Don’t Spin Your Wheels: 3 Time and Energy Savers When Writing Non-Fiction

Sep 22, 2016


Writing a non-fiction book can be daunting. So much hard work goes into completing the manuscript, and when it’s done, there are so many additional items to consider. Should you solicit a foreword from an expert in your field? Do you need an index? Do you need to provide an exhaustive additional resource guide at the end of the book? Recently we’ve had the good fortune to speak with bestselling author and publishing guru David Chilton about publishing best practices, and he’s emphasized some key points we’ve been telling our clients: conserve your energy and put your resources into things that really matter, rather than spinning your wheels in areas that won’t have a strong impact on book marketing and sales. With thanks and credit to Dave, here are some tips that will save you time and energy:

Time waster #1: compiling an exhaustive resource list for inclusion in the book
Unless you’re writing a book intended for an academic audience, offering a long resource list of publications related to your book’s subject area isn’t necessary. Consider who your audience is: readers who are not experts in your field won’t appreciate a list of 75 books in your subject area; in fact, they will feel overwhelmed by it. Most general-interest readers will appreciate either a short, carefully curated list of select resources, or a link to a website on which you might offer additional information. The latter could also drive traffic to your website, which could have additional marketing benefits for you and your book.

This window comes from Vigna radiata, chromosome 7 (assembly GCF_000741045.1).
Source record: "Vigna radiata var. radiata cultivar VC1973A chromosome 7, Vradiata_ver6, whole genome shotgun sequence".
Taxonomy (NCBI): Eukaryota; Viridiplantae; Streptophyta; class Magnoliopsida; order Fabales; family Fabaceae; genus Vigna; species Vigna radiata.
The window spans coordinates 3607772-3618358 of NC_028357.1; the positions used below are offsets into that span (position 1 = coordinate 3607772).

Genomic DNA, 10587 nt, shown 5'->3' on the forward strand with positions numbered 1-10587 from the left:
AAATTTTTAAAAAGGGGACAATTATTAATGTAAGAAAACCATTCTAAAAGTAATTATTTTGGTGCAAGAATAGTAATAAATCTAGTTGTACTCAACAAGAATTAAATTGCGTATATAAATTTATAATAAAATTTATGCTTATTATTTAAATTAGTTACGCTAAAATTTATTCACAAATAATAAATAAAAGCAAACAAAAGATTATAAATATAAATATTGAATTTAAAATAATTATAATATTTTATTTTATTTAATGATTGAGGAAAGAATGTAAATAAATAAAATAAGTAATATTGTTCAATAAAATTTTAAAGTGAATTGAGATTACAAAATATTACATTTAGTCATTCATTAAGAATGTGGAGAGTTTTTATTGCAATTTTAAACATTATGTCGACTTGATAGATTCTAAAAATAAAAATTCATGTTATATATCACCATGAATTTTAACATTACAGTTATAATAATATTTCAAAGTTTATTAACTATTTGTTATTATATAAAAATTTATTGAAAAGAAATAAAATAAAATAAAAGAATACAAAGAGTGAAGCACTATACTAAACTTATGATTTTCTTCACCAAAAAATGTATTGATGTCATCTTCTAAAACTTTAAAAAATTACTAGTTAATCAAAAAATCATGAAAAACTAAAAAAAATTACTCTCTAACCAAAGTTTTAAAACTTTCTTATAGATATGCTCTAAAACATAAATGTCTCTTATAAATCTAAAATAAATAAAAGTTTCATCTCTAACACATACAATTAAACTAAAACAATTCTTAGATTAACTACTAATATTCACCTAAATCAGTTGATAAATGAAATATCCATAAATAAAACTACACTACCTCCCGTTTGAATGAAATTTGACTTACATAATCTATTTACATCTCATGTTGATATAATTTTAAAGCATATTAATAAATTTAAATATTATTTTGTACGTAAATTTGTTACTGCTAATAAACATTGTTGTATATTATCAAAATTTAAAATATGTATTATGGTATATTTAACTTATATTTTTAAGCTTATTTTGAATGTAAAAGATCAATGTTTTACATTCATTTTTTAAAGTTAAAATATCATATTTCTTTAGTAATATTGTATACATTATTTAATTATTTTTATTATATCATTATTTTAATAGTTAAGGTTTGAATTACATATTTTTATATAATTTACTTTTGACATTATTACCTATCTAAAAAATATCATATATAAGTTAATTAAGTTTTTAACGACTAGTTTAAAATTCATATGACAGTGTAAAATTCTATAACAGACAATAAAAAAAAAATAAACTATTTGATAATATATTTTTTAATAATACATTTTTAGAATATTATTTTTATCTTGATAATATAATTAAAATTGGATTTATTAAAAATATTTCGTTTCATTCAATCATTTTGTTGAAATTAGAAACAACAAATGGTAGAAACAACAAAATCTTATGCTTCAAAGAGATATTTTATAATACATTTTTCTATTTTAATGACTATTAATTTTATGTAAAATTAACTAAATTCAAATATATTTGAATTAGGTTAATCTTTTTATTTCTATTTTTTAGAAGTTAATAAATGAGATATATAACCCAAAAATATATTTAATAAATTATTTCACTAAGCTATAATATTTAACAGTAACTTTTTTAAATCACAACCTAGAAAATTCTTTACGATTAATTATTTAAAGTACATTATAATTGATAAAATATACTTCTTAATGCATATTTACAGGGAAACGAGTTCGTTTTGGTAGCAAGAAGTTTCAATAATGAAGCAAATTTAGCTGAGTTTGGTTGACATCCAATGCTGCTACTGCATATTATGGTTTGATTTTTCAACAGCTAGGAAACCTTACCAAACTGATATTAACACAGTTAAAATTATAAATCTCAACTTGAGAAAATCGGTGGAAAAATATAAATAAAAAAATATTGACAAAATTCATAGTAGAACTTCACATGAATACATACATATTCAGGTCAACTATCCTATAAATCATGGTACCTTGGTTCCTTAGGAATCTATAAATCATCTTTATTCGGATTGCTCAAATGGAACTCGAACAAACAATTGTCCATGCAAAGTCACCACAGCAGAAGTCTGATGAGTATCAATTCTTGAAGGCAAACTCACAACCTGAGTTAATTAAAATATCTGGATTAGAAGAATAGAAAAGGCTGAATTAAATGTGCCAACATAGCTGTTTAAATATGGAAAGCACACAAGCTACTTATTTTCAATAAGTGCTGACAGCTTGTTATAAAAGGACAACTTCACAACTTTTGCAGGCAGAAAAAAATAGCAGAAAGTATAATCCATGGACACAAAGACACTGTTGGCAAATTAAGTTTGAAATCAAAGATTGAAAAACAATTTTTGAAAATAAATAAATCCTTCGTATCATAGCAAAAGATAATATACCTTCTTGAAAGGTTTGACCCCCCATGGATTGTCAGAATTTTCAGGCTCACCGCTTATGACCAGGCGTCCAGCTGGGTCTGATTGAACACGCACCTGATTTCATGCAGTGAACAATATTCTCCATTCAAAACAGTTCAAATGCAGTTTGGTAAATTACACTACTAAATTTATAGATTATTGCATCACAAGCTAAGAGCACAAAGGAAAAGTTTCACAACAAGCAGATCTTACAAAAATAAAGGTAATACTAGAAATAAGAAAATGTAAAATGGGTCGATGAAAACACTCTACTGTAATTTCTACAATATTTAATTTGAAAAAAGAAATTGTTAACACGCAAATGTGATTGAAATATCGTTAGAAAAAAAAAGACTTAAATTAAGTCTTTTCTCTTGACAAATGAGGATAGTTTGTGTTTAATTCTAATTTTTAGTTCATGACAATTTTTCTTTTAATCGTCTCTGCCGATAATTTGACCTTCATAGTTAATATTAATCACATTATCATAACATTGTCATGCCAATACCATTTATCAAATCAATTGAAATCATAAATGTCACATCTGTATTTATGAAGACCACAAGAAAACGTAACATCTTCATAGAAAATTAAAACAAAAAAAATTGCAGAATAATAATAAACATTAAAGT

Time waster #2: soliciting a foreword
While forewords still appear in academic publications, they are no longer as common in general-interest books. Some authors feel that forewords add credibility to a book, but consider whether your readers really want to read a foreword or if they might simply care to know that a “big name” is associated with you and your book. If you can secure the interest of a well-known person, why not ask them to provide a winning endorsement instead? That way, you can use their endorsement on your front or back cover, benefiting from that nice association, while not putting someone else’s words in front of your own. Most readers who buy your book will want to dive right into your chapters, so a foreword will just get in the way.

Time waster #3: preparing an index for a general-interest book
Indexes are relevant to historical books, reference books, and publications aimed at academic or specialized audiences. If the purpose of your book is to inform or educate the general-interest reader in your subject area, chances are they won’t find a detailed index useful. The preparation of an index is a specialized job that requires additional production time and is typically done by a professional indexer. Some of our clients have instead compiled a brief list of “frequently used terms” or a glossary, which saved them time and money, and can guide the reader without overwhelming them.

Publishing is a unique and quirky industry, but many fundamental principles of business still apply. Keeping things simple will help both you — the author — and your reader, so hold off on the “extras” that will cost you time and money. Keep your reader’s interests front of mind, and it will be easy to determine what goes in and what stays out. And as Dave would say, forget the bells and whistles: just write a really great book. That’s the best way to set yourself up for success.

Do you have a question about your manuscript? Give us a shout — we’d be glad to help.